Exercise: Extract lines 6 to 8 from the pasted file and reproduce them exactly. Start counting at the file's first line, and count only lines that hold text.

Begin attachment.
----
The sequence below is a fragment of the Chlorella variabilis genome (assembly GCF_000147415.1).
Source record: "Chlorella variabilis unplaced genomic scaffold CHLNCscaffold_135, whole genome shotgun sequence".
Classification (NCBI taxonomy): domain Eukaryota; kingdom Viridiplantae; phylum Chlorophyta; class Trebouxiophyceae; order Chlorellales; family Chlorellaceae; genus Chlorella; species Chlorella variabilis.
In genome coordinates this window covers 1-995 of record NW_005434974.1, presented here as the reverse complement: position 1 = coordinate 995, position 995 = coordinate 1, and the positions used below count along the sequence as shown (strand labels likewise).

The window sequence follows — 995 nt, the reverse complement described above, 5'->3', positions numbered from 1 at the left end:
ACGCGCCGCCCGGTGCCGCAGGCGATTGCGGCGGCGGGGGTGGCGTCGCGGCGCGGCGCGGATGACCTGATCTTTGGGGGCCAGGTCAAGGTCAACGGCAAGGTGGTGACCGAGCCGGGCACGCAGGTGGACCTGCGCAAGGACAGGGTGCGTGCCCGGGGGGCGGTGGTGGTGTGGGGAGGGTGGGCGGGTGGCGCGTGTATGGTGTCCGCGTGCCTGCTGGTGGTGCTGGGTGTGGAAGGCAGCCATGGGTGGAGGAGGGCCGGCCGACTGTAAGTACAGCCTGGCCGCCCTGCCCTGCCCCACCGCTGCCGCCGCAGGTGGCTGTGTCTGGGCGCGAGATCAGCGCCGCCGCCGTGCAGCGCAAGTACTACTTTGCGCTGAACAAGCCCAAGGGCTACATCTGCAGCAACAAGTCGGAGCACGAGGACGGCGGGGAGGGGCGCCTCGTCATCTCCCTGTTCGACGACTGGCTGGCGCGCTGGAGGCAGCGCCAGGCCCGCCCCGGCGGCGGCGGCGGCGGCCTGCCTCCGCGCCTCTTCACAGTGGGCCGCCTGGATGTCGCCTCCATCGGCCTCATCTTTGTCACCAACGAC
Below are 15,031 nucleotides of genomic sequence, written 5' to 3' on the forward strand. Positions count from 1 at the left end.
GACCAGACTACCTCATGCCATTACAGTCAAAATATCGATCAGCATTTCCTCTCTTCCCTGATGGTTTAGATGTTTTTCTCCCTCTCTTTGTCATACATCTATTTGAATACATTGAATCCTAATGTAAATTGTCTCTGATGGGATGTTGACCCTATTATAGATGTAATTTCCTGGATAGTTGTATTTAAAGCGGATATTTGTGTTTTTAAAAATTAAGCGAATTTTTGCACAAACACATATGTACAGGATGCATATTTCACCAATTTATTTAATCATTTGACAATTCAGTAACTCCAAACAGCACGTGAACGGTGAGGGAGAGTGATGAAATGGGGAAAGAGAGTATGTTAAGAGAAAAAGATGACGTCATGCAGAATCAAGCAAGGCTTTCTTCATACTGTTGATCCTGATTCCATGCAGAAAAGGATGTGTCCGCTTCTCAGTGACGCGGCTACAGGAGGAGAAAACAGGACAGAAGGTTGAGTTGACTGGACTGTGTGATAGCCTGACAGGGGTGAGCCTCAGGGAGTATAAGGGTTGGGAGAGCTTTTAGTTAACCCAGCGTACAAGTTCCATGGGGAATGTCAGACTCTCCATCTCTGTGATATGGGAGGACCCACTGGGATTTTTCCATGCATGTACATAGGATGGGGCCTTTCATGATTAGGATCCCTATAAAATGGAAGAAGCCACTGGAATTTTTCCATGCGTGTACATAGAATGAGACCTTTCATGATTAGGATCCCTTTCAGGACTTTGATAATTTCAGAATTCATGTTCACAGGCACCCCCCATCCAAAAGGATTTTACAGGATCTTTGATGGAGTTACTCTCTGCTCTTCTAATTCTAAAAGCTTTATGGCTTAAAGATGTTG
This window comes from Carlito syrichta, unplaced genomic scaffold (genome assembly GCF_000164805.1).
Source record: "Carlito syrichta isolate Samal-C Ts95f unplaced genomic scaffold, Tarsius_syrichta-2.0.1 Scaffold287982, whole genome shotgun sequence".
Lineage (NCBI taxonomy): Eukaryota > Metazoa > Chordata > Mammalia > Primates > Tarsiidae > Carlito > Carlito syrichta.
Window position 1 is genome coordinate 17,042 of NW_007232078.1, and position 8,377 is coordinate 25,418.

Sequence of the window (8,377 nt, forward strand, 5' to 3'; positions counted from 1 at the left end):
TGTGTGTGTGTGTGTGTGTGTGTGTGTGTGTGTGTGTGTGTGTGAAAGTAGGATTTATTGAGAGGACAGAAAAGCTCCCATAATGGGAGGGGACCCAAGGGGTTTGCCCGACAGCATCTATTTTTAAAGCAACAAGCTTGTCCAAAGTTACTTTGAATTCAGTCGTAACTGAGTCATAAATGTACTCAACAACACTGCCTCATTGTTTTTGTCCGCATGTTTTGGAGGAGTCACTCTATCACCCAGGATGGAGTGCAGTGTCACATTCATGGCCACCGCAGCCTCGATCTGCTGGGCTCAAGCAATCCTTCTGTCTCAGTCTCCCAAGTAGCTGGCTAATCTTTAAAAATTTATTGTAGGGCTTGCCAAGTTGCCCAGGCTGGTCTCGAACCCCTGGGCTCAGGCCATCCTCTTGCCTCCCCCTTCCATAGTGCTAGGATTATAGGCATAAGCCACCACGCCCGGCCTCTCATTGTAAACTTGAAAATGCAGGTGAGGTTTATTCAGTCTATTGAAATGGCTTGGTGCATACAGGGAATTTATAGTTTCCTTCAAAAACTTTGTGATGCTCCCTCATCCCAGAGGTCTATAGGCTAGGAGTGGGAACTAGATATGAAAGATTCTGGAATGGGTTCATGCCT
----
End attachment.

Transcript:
ACGCGCCGCCCGGTGCCGCAGGCGATTGCGGCGGCGGGGGTGGCGTCGCGGCGCGGCGCGGATGACCTGATCTTTGGGGGCCAGGTCAAGGTCAACGGCAAGGTGGTGACCGAGCCGGGCACGCAGGTGGACCTGCGCAAGGACAGGGTGCGTGCCCGGGGGGCGGTGGTGGTGTGGGGAGGGTGGGCGGGTGGCGCGTGTATGGTGTCCGCGTGCCTGCTGGTGGTGCTGGGTGTGGAAGGCAGCCATGGGTGGAGGAGGGCCGGCCGACTGTAAGTACAGCCTGGCCGCCCTGCCCTGCCCCACCGCTGCCGCCGCAGGTGGCTGTGTCTGGGCGCGAGATCAGCGCCGCCGCCGTGCAGCGCAAGTACTACTTTGCGCTGAACAAGCCCAAGGGCTACATCTGCAGCAACAAGTCGGAGCACGAGGACGGCGGGGAGGGGCGCCTCGTCATCTCCCTGTTCGACGACTGGCTGGCGCGCTGGAGGCAGCGCCAGGCCCGCCCCGGCGGCGGCGGCGGCGGCCTGCCTCCGCGCCTCTTCACAGTGGGCCGCCTGGATGTCGCCTCCATCGGCCTCATCTTTGTCACCAACGAC
Below are 15,031 nucleotides of genomic sequence, written 5' to 3' on the forward strand. Positions count from 1 at the left end.
GACCAGACTACCTCATGCCATTACAGTCAAAATATCGATCAGCATTTCCTCTCTTCCCTGATGGTTTAGATGTTTTTCTCCCTCTCTTTGTCATACATCTATTTGAATACATTGAATCCTAATGTAAATTGTCTCTGATGGGATGTTGACCCTATTATAGATGTAATTTCCTGGATAGTTGTATTTAAAGCGGATATTTGTGTTTTTAAAAATTAAGCGAATTTTTGCACAAACACATATGTACAGGATGCATATTTCACCAATTTATTTAATCATTTGACAATTCAGTAACTCCAAACAGCACGTGAACGGTGAGGGAGAGTGATGAAATGGGGAAAGAGAGTATGTTAAGAGAAAAAGATGACGTCATGCAGAATCAAGCAAGGCTTTCTTCATACTGTTGATCCTGATTCCATGCAGAAAAGGATGTGTCCGCTTCTCAGTGACGCGGCTACAGGAGGAGAAAACAGGACAGAAGGTTGAGTTGACTGGACTGTGTGATAGCCTGACAGGGGTGAGCCTCAGGGAGTATAAGGGTTGGGAGAGCTTTTAGTTAACCCAGCGTACAAGTTCCATGGGGAATGTCAGACTCTCCATCTCTGTGATATGGGAGGACCCACTGGGATTTTTCCATGCATGTACATAGGATGGGGCCTTTCATGATTAGGATCCCTATAAAATGGAAGAAGCCACTGGAATTTTTCCATGCGTGTACATAGAATGAGACCTTTCATGATTAGGATCCCTTTCAGGACTTTGATAATTTCAGAATTCATGTTCACAGGCACCCCCCATCCAAAAGGATTTTACAGGATCTTTGATGGAGTTACTCTCTGCTCTTCTAATTCTAAAAGCTTTATGGCTTAAAGATGTTG